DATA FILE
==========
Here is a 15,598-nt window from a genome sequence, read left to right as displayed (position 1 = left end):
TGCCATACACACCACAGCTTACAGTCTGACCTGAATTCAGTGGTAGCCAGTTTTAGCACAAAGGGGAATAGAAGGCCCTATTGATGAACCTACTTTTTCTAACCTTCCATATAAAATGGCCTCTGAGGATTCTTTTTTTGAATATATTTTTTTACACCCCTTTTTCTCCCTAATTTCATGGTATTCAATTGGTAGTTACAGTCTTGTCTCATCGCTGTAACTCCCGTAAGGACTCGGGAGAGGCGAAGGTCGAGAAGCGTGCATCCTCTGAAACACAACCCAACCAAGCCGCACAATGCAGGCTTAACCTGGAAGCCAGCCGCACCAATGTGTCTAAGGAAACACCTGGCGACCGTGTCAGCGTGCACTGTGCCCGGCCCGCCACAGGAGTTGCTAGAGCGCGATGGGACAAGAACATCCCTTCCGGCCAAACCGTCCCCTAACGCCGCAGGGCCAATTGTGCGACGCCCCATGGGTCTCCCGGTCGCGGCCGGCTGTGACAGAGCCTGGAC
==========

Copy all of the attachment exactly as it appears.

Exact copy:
Here is a 15,598-nt window from a genome sequence, read left to right as displayed (position 1 = left end):
TGCCATACACACCACAGCTTACAGTCTGACCTGAATTCAGTGGTAGCCAGTTTTAGCACAAAGGGGAATAGAAGGCCCTATTGATGAACCTACTTTTTCTAACCTTCCATATAAAATGGCCTCTGAGGATTCTTTTTTTGAATATATTTTTTTACACCCCTTTTTCTCCCTAATTTCATGGTATTCAATTGGTAGTTACAGTCTTGTCTCATCGCTGTAACTCCCGTAAGGACTCGGGAGAGGCGAAGGTCGAGAAGCGTGCATCCTCTGAAACACAACCCAACCAAGCCGCACAATGCAGGCTTAACCTGGAAGCCAGCCGCACCAATGTGTCTAAGGAAACACCTGGCGACCGTGTCAGCGTGCACTGTGCCCGGCCCGCCACAGGAGTTGCTAGAGCGCGATGGGACAAGAACATCCCTTCCGGCCAAACCGTCCCCTAACGCCGCAGGGCCAATTGTGCGACGCCCCATGGGTCTCCCGGTCGCGGCCGGCTGTGACAGAGCCTGGAC